Responsible for Layers of Fear and Observer before, Blair Witch sees Bloober Team taking its first crack at a licensed property. Being based on a pre-existing material, one might expect Blair Witch to directly tie into the film franchise bearing the same name. While the game indeed does draw its inspiration from and occasionally pays homage to its source material, it’s actually an entirely original story and as it turns out, a well worth experiencing one. Engaging gameplay and a tense atmosphere largely overshadow a handful of technical issues.
Establishing the crux of its narrative rather quickly, Blair Witch sees players stepping into the shoes of Ellis, who - alongside his canine companion, Bullet - volunteers as part of a search party hunting for a lost child in the Black Hills Forest. Arriving a bit late, Ellis borrows a walkie-talkie from a police cruiser and sets off into the woods alone, determined to bring the lost child to safety before night falls in the forest notorious for disappearances and strange happenings. Being a horror game, of course, Ellis does not manage to make it out before sundown and the stakes are quickly ratcheted upwards once the night falls. It’s a simple premise, but works surprisingly well. Ellis is not a blank-slate of a character, he is a troubled person with problems of his own, and discovering his connection to the game’s other characters, such as the Sheriff or Ellis’ estranged ex-girlfriend, can often feel like the game’s driving force as the excursion into the woods becomes increasingly hopeless. It’s an approach not at all unlike the Silent Hill games, and while the twists are rarely all that shocking, peeling back the layers slowly lends the narrative more weight once things become surreal.
Gameplay is a bit less ambitious, though, but interesting nonetheless. At its core, the game is simply about being lost in the woods, and the environments, littered with looming trees and shadows, are often just large enough to let the player experience that loss of direction first-hand. Luckily, Ellis has a few assets to help him along the way, the most notable of which being Bullet, Ellis’ four-legged, stalwart sidekick. Bullet isn’t just a buddy to follow you around, either, as he serves up vital gameplay mechanics for much of the game. He can grab out of reach items and sniff out hard-to-spot clues in the dense brush of the forest. He can often find the path forward when the trail is covered or otherwise obscure and he’s equipped with a glow-in-the-dark collar, sometimes becoming your only visibility in the dense darkness of the woods. Bullet even helps to point out would-be attackers during the game’s sparse, Alan Wake-evoking enemy encounters. The dog doesn’t rely on the player for survival either, as there are thankfully no mechanics for escorting or otherwise protecting him. In fact, it’s the player who will find that they come to rely on Bullet and, in doing so, prime themselves all the more for scares when he isn’t around.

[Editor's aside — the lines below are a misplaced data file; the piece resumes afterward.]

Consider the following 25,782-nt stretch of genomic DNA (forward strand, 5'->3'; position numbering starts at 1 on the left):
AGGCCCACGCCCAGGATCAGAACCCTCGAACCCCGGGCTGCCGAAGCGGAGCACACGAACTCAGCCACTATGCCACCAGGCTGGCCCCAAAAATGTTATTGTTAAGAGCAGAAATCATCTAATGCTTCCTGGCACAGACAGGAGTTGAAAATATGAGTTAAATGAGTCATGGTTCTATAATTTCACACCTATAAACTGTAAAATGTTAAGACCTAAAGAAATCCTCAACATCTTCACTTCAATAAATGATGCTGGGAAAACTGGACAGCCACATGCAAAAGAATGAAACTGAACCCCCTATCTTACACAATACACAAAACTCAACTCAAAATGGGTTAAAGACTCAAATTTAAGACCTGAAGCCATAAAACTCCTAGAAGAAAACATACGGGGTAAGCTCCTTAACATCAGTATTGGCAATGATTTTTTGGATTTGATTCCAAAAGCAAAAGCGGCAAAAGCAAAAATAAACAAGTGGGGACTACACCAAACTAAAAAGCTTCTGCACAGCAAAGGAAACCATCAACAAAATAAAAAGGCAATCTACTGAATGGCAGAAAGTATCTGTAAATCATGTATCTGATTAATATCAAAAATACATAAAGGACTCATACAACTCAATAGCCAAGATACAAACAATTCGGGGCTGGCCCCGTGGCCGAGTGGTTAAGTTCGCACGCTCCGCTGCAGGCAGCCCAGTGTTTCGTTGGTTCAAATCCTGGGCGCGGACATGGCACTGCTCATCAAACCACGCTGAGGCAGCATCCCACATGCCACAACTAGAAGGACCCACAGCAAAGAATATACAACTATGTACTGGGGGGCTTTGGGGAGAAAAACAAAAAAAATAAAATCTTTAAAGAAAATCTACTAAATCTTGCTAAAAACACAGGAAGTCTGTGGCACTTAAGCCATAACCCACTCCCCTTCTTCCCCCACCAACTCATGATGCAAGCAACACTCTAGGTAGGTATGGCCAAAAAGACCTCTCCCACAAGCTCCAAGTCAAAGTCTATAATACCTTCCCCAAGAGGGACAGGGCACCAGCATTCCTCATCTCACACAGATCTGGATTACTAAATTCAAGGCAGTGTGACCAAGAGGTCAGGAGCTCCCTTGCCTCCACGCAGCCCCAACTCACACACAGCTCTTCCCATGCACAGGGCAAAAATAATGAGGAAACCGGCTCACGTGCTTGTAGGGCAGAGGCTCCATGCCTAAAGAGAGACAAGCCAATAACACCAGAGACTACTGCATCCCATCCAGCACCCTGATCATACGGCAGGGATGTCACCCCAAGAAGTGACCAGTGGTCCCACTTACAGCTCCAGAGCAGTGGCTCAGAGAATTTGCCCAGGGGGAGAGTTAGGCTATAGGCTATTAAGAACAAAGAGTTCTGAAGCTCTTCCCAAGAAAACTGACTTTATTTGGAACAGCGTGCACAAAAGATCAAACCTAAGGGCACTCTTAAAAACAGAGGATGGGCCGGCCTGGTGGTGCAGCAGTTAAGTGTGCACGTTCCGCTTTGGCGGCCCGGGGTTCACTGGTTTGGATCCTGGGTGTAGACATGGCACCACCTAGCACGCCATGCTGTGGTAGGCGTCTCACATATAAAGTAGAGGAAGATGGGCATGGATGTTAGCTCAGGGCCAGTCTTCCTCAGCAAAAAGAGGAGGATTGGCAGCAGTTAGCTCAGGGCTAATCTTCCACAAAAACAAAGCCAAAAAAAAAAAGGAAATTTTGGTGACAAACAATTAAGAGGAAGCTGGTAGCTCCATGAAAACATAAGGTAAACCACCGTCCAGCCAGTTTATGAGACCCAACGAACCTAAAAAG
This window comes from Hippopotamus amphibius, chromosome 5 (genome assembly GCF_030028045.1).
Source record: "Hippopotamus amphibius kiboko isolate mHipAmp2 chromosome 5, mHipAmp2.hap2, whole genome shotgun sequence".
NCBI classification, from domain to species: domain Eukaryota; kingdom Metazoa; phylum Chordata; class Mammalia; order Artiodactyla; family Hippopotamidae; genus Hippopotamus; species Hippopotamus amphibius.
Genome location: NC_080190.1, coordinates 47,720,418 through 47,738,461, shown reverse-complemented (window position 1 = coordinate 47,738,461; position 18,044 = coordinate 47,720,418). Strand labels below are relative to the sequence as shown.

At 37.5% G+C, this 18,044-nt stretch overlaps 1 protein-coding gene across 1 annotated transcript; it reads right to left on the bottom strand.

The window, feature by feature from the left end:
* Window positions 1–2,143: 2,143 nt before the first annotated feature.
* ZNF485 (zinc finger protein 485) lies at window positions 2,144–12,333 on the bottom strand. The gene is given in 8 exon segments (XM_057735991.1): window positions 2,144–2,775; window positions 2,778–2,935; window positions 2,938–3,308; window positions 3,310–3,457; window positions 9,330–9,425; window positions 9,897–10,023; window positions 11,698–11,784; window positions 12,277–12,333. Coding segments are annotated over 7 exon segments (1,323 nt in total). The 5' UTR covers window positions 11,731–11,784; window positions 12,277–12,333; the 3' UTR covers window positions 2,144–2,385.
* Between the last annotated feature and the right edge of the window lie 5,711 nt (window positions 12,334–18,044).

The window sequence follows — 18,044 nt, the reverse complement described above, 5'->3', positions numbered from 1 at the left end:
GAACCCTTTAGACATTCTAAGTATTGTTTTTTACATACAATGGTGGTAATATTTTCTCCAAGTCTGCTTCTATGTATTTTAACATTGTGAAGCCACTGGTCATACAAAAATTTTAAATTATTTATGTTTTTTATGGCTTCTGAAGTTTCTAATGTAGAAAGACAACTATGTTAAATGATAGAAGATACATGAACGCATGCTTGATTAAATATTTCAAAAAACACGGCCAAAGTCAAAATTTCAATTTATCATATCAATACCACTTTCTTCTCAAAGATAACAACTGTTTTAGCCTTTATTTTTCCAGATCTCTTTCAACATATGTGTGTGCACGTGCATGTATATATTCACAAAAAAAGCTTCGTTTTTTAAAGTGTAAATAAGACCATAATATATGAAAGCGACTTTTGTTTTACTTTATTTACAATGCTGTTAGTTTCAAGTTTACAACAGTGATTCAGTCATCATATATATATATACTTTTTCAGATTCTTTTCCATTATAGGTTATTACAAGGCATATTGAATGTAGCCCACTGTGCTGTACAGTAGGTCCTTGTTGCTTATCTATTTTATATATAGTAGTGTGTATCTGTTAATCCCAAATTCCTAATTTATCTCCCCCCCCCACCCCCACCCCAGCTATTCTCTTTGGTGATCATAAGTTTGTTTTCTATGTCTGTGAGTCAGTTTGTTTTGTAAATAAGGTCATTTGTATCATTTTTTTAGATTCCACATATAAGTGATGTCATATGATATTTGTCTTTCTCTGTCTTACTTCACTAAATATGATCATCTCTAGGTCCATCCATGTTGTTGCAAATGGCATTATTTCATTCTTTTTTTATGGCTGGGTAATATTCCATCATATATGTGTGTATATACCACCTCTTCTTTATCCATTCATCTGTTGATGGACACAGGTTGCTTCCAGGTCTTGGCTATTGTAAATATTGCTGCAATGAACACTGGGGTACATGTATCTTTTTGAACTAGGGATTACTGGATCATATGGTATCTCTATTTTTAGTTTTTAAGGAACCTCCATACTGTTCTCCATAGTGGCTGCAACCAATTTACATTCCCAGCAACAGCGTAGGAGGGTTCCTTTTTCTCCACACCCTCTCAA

Ellis will also quickly come into the possession of a discarded camcorder, which serves a few different functions. It can, for example, toggle a night mode on and off, allowing a small window of see-in-the-dark vision while navigating through surroundings. Its most interesting contribution to the gameplay, however, is the ability to watch tapes that are found scattered around the forest. They don’t just flesh out the story or play into the franchise’s found-footage motif, either. Skipping through the tapes and pausing them at the right moments can actually manipulate the reality around Ellis; opening doors, clearing debris and even materializing objects in relation to what’s captured on video. It’s an extremely novel concept and provides for some of the game’s most memorable moments, especially in the opening segments.
On a technical level, though, Blair Witch is certainly a bit rough around the edges. It’s a fine enough looking game, with the forest itself being particularly pleasant on the eyes as it twists and contorts around the player. However, the game suffers from a wildly inconsistent frame rate that makes it bit of a jittery mess. It really is just smooth enough to be playable, at least as pertains to my experience on the Xbox One X, but according to the patch notes, the performance seems to be an issue across all platforms. Choppy frame rate and an overly aggressive depth-of-field effect absolutely makes the game appear a lot messier than it should. There are also some oddities with collision and pathfinding. Usually, this just amounts to Bullet running around in circles, but might sometimes result in the dog getting stuck on terrain, or the player finding it strangely difficult to fit through a doorway. It’s nothing too severe, but the occasional annoyance nonetheless.
Technical issues aside, Blair Witch makes for a satisfying experience with an oppressive atmosphere, an engaging plot and interesting gameplay mechanics. There’s also plenty of written plot details and collectable items dotted throughout the game, should players enjoy themselves enough to come back and attempt to figure out how to unlock some of alternative endings. Being a horror experience (and one with lots of scripted events) means that the most engaging experience will always be the first run through. At the very least, players can expect the game to be tense, well-paced and imminently memorable.